AirPods Caused 'Permanent' Damage After AMBER Alert: Lawsuit
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AirPods Caused ‘Permanent’ Hearing Loss After Blaring AMBER Alert ‘Tore Apart’ 12-Year-Old Boy’s Ear Drum, Lawsuit Says

 
A pair of the new Apple AirPods are seen during a launch event on September 7, 2016 in San Francisco, California. (Photo by Stephen Lam/Getty Images.)

A pair of the new Apple AirPods are seen during a launch event on September 7, 2016 in San Francisco, California. (Photo by Stephen Lam/Getty Images.)

The parents of a San Antonio 12-year old allegedly injured when an AMBER Alert notification came through his Apple AirPods have sued Apple in federal court, seeking to hold the tech giant and its suppliers accountable for their child’s allegedly permanent hearing loss.

Carlos Gordoa and Ariani Reyes sued Apple, Luxshare-ICT, Inc., and Luxshare Precision Industry Co. LTD (Apple’s manufacturing partners for AirPods) in U.S. District Court for the Northern District of California.

According to the 26-page complaint, the child (identified in court documents only as B.G.) had been watching Netflix while wearing an AirPod at low volume in his right ear.  Per the complaint, “an Amber Alert went off suddenly, and without warning, at a volume that tore apart B.G.’s ear drum, damaged his cochlea, and caused significant injuries to B.G.’s hearing.” Plaintiffs say that since the incident, B.G. has suffered bouts of dizziness, vertigo, and nausea along with “sudden and permanent hearing loss in his right ear, other significant and temporary or permanent injuries, pain, suffering, and the loss of the pleasures of life” as a result of the defendants’ negligence. The plaintiff parents assert that their son’s hearing was normal before this incident and that he must now use a hearing aid for the rest of his life.

The plaintiff parents raised claims for negligence and gross negligence, strict products liability (including design defect, manufacturing defect, and failure to warn), breach of implied warranty, and fraud. They also brought a claim for negligent infliction of emotional distress for their own damages in witnessing their son’s injury. Gordoa and Reyes seek not only compensatory damages for their child’s injuries but also punitive damages against Apple and its manufacturers.

The plaintiffs allege that even when used in accordance with the instructions, AirPods create “an unreasonably dangerous environment . . . in the ear unbeknownst to the user such that sudden increases in sound volumes associated with notifications or alerts are not properly equalized, limited, controlled, incremented, or reduced.” What’s more, say the plaintiffs, their son’s injury is hardly the first caused by AirPods. According to court docs, the defendants knew about the problem both before and after B.G.’s injury. Plaintiffs say that Apple and the other defendants recklessly ignored the problem that had been reported to them “at least 1538 times as of April 12, 2019.”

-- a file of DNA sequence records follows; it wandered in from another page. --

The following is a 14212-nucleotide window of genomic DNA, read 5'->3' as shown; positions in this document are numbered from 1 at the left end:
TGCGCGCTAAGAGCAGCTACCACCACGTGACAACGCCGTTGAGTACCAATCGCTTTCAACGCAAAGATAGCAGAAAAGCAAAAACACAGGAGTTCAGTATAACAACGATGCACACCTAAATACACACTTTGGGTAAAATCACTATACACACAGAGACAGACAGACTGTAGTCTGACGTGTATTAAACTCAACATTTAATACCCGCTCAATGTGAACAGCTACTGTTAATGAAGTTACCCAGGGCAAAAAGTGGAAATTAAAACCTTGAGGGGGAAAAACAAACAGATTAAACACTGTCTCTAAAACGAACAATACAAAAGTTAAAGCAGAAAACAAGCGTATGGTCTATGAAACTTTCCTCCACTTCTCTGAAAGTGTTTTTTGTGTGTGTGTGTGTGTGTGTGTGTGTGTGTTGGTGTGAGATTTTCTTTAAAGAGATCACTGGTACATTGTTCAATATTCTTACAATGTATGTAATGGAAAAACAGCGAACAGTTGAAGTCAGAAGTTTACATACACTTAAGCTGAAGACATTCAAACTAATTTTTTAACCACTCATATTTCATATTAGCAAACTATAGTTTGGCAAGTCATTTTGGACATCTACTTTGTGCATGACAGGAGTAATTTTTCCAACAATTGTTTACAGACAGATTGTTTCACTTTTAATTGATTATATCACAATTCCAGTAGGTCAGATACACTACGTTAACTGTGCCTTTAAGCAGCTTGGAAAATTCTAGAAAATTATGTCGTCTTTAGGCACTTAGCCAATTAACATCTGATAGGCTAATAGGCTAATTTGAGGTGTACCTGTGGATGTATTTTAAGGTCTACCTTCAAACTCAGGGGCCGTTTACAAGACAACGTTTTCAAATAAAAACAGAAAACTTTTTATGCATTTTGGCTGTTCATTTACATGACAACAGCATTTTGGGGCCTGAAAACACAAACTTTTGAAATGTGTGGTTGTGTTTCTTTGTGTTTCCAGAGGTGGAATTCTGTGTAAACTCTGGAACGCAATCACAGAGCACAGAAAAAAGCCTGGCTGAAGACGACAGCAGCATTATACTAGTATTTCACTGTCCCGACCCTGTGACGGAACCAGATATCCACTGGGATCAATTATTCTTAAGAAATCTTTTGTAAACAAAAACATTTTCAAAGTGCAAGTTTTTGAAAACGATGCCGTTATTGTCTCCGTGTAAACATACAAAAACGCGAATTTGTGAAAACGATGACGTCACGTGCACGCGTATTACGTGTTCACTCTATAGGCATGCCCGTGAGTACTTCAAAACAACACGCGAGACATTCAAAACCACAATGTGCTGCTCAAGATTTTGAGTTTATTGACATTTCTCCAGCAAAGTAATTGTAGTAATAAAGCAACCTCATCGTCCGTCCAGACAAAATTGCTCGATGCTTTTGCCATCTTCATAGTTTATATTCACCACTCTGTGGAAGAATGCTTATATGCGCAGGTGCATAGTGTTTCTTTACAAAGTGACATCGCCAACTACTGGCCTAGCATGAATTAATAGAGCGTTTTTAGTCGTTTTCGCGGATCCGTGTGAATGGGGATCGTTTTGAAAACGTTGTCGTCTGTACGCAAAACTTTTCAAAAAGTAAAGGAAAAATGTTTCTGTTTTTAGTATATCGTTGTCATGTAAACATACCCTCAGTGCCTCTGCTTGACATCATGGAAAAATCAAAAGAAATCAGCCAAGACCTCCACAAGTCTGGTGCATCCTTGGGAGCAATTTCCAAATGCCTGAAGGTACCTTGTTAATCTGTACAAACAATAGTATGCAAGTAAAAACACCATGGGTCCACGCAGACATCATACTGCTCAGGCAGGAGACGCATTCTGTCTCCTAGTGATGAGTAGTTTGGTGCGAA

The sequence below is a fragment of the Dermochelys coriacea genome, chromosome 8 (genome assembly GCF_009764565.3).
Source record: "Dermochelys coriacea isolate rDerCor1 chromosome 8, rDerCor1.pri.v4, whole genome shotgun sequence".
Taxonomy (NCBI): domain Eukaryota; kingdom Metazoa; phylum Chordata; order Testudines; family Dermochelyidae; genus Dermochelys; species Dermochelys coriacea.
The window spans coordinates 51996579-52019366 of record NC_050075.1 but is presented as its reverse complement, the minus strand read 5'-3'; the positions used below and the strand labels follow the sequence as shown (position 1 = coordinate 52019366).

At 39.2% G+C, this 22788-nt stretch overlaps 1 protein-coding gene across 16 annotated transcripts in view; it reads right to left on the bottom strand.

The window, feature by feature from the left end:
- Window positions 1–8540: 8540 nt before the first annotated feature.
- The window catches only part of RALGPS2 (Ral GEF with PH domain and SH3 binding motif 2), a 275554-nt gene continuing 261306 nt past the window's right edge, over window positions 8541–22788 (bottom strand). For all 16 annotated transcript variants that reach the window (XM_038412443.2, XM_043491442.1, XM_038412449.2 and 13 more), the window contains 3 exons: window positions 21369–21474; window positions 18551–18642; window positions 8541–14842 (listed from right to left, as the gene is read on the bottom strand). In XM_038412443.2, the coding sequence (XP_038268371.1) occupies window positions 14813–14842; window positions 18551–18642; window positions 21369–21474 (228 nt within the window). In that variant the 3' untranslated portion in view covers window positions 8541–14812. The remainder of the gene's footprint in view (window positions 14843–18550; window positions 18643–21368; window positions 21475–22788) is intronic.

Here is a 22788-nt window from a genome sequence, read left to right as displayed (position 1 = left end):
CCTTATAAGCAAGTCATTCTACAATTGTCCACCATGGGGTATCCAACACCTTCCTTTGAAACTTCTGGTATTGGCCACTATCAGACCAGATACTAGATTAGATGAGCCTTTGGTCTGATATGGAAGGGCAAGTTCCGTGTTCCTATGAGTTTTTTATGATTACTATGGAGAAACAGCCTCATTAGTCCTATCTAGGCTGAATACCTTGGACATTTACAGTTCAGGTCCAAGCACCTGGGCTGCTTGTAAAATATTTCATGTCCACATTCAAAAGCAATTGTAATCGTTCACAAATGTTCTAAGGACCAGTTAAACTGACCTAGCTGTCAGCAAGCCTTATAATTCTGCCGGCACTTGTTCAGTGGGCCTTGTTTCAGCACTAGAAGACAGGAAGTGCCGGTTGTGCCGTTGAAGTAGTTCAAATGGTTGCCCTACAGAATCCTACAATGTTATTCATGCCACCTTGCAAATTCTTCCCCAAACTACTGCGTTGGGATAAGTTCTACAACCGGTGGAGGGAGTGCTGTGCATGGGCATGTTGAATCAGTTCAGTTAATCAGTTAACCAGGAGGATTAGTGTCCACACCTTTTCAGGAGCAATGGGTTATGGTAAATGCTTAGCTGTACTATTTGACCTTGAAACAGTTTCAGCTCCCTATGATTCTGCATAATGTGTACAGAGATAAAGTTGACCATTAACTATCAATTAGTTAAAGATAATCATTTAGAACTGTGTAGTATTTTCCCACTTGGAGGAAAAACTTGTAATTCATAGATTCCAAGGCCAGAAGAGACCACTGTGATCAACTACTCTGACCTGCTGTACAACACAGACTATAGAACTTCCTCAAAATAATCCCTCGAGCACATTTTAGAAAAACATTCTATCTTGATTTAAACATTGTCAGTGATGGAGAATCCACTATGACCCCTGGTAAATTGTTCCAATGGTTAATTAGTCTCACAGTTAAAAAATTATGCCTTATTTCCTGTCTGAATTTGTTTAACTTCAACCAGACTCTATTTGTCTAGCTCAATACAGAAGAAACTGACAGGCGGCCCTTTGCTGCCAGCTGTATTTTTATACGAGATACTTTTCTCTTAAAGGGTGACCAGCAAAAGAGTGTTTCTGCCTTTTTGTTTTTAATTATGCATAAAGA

To underscore the allegedly problematic history of AirPods’ functionality, plaintiffs included screenshots of customer complaints from Apple’s online forum. Those complaints, as contained in the lawsuit, show consumers complaining that AirPods sometimes create loud notifications without warning.

“This boy’s life has been severely altered because Apple did not provide a warning about the volume levels of its AirPods, leading to his permanent hearing loss,” said attorney Tej Paranjpe, who represents the plaintiffs. “Had Apple designed the AirPods to self-adjust to safe levels or provided warnings about the volume increases associated with alerts, this boy would be living a normal life.”

In a video statement viewable below, B.G.’s mother Ariani Reyes said, “We are very sad, frustrated, and also we are a little bit angry, because he was a regular healthy, athletic boy, and his life has changed.”

Counsel for Apple and Luxshare did not immediately respond to request for comment.

[image via Stephen Lam/Getty Images]

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Elura is a columnist and trial analyst for Law & Crime. Elura is also a former civil prosecutor for NYC's Administration for Children's Services, the CEO of Lawyer Up, and the author of How To Talk To Your Lawyer and the Legalese-to-English series. Follow Elura on Twitter @elurananos